With Its Alternative ‘Therapies,’ Cuba Wants To Become a Paradise for Sick Tourists

Customers will be able to buy packages of 14 and 21 days to be treated on the Island, beginning in January. (Invasor)

14ymedio bigger14ymedio, Juan Izquierdo, Havana, January 4, 2024 — Ready to take out the artillery in the face of the tourism crisis in Cuba, the ministries of Public Health and Tourism returned this Thursday to their strategy to make the Island a paradise for the sick traveler. The Cayería Norte of the province of Ciego de Ávila will be converted into an enclave of “oriental and western therapies, along with therapies with dolphins,” where “ancestral energies” will have as much weight as “the use of Cuban medicines.”

The Medical Services Marketer (CSMC) explained to the official press that the “traditional” Cuban sun and beach tourism is already medicinal in itself, but that they plan a whole package to contribute “to the well-being and improvement of the quality of life” of those who relapse, afflicted by any ailment or a desire for relaxation on the beaches of Seville.

Agnerys Cruz, director of the state company in Ciego de Ávila, pointed out to Invasor that the services will include all kinds of innovative “therapies”

 Agnerys Cruz, director of the state company in Ciego de Ávila, told Invasor that the services will include all kinds of innovative “therapies,” as well as “the consumption of healthy food and drinks” and direct interaction with the dolphins of Cayo Guillermo, which offer proven benefits to the mental health of patients.

“To this is added the possibility of attention to different disorders, from the autism spectrum, in all its varieties, to others that hinder socialization,” Cruz added, without going into details.

The limits of the program are only imposed, judging from the announcement, by the imagination. “The possibility of visiting cities and rural areas is added, including agricultural farms and local development projects, where they can enjoy ecological walks, farmers’ lunches, traditional Cuban drinks, tropical fruits and fresh vegetables. These proposals reinforce the initiative to travel to Cuba to receive well-being and quality of life services,” the director said.

On a more practical note, Cruz offered customers packages of 14 and 21 days, beginning in January, although she did not delve into the costs. “The experience will be wonderful for both tourists and therapists,” she said.

Both the state facilities and the hotels of Jardínes del Rey will be involved in the new program, which already includes the Canadian Blue Diamond Resorts as one of its partners. “These offers are added to the existing ones at the Starfish Cayo Guillermo hotel, but the purpose is to extend them to other facilities,” the director explained.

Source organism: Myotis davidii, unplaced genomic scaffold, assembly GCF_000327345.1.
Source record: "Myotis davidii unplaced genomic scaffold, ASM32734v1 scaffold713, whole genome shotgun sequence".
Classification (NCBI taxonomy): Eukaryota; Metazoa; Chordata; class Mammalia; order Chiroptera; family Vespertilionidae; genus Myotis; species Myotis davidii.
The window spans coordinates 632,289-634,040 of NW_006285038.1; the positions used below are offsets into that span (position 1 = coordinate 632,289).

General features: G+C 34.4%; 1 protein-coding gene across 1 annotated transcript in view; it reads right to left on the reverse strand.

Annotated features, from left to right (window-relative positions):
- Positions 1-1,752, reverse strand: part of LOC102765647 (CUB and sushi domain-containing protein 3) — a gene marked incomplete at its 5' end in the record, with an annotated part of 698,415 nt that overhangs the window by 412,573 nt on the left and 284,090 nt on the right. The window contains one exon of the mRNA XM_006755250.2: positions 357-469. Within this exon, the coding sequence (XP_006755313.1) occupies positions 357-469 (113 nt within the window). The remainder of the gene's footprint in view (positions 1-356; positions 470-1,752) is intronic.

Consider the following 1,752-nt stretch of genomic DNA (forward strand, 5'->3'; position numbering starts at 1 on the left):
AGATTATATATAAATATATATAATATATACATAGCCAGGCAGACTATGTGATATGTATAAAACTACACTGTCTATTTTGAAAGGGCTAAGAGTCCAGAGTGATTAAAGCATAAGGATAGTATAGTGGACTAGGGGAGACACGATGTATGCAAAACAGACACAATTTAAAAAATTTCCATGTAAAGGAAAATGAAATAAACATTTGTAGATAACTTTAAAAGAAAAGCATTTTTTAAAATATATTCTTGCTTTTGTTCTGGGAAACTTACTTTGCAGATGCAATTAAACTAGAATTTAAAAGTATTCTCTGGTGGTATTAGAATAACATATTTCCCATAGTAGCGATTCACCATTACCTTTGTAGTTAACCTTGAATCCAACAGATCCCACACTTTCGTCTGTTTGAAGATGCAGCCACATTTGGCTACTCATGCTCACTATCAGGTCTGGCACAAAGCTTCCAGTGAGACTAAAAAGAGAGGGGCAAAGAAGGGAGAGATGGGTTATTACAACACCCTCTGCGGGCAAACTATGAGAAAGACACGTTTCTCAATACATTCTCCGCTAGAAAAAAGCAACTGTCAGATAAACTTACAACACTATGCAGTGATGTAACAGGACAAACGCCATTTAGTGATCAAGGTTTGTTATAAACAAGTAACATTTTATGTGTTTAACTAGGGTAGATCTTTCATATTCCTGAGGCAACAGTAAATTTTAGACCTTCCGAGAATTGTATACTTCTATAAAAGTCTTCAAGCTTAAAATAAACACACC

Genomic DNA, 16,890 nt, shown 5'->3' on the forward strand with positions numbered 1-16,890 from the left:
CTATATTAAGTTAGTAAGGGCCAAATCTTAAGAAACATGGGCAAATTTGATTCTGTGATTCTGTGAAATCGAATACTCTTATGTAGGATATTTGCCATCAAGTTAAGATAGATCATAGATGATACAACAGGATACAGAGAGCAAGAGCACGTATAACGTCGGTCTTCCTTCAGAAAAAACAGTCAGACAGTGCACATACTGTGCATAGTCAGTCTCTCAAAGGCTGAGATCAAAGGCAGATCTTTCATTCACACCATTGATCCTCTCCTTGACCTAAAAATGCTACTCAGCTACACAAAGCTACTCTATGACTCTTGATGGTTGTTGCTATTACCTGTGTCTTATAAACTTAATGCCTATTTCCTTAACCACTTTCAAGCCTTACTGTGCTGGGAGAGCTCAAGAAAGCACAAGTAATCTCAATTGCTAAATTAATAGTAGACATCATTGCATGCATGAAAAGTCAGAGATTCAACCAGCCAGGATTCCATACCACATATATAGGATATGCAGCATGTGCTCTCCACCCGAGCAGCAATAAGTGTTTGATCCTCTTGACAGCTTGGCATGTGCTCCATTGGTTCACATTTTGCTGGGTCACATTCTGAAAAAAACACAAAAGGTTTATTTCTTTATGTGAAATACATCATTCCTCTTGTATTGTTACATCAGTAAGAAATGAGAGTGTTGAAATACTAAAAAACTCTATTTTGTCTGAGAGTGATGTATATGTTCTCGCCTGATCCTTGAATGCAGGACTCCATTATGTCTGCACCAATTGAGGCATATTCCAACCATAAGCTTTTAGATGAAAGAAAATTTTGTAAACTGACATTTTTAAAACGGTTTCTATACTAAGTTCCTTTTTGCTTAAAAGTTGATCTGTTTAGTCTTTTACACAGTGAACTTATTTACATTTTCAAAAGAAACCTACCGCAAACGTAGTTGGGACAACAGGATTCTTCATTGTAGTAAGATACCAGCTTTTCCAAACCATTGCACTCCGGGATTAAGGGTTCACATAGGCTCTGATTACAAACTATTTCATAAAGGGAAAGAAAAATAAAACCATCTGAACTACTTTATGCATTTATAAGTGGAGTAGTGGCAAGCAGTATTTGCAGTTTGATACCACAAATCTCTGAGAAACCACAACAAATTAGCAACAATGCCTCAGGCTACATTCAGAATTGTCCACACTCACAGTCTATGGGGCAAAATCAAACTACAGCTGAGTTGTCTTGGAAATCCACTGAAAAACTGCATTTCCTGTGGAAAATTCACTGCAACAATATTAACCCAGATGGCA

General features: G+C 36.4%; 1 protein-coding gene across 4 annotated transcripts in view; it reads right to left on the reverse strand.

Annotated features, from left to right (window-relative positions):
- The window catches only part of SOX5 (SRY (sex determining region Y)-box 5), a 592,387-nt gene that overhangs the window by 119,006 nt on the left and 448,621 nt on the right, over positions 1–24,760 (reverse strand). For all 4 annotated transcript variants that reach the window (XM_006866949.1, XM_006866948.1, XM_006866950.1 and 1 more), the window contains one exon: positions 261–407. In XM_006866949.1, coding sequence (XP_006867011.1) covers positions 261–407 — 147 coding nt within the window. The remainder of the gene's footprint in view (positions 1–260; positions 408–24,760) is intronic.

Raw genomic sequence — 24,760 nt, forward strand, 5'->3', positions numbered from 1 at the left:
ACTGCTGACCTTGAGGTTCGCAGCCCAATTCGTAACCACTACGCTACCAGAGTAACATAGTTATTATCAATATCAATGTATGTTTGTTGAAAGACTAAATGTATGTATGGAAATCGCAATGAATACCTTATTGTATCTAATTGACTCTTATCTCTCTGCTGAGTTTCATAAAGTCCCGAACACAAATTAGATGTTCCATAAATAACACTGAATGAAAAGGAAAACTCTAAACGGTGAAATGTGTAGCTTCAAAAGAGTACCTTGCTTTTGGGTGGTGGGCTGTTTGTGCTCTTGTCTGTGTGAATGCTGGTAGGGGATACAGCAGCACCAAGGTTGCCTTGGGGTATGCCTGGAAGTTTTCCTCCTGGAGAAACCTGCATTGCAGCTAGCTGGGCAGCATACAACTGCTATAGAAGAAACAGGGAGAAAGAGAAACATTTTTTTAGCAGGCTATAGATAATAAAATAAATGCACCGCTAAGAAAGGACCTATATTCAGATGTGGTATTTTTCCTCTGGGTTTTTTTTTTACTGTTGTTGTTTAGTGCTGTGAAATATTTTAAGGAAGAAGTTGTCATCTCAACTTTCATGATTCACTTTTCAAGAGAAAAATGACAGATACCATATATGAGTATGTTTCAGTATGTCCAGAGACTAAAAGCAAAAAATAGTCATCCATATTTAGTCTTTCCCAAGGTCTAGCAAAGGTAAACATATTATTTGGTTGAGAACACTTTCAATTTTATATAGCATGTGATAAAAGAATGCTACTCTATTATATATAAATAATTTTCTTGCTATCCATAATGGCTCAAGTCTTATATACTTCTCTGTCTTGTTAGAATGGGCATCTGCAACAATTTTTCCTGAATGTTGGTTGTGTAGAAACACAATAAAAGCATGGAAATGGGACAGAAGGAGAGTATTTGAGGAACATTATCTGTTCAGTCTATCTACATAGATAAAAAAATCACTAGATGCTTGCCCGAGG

However, the CSMC plans an ambitious expansion in its services and is already targeting other audiences. “The Grand Muthu Rainbow hotel, destined for the LGBTIQ+ segment, develops specific therapies that meet the demands of that market and make the stay more pleasant,” Cruz celebrated.

Also inaugurated, in the capital city of the province, was a medical office at the Rueda hotel, “with the aim of ensuring healthcare for those who engage in city tourism in hotel facilities, rental houses or are passing through the province,” she added.

The staff will promote the use of Cuban drugs such as vaccines against covid-19 and Heberprot-P

The office will promote the use of Cuban drugs such as vaccines against covid-19 and Heberprot-P, the latter described as a “stimulant and accelerator of the healing of diabetic foot ulcers” that reduces the risk of amputation.

“In the same way, the medical office staff will promote services aimed at guaranteeing the well-being and quality of life of tourists, such as massages and cosmetic dermatology,” Cruz said.

The initiative, Invasor alleges, is based on data from the World Tourism Organization, which assures that this year health tourism will be a “trend,” since it “increased the number of travelers eager to regain their energies, take a ’breather’ and feel comfortable with themselves.”

It is not the first time that the regime has tried to create a “favorable climate” to attract this type of traveler. After the coronavirus pandemic, the authorities offered foreigners a trip to the Island to recover or receive treatment. The controversy was not long in coming from the population, who feared an increase in the number of infections with the arrival of thousands of tourists.

To this is added, today, the health debacle that the country faces, unable to offer treatment or perform a surgery without the patient’s emigrated relatives sending everything from the simplest supplies, such as needles and thread, to the most expensive drugs. The situation has reached the point where the Government has had to extend again and again the tariff exemption for food, toiletries, medicines and even generators that travelers can bring to the Island for non-commercial purposes.

Translated by Regina Anavy


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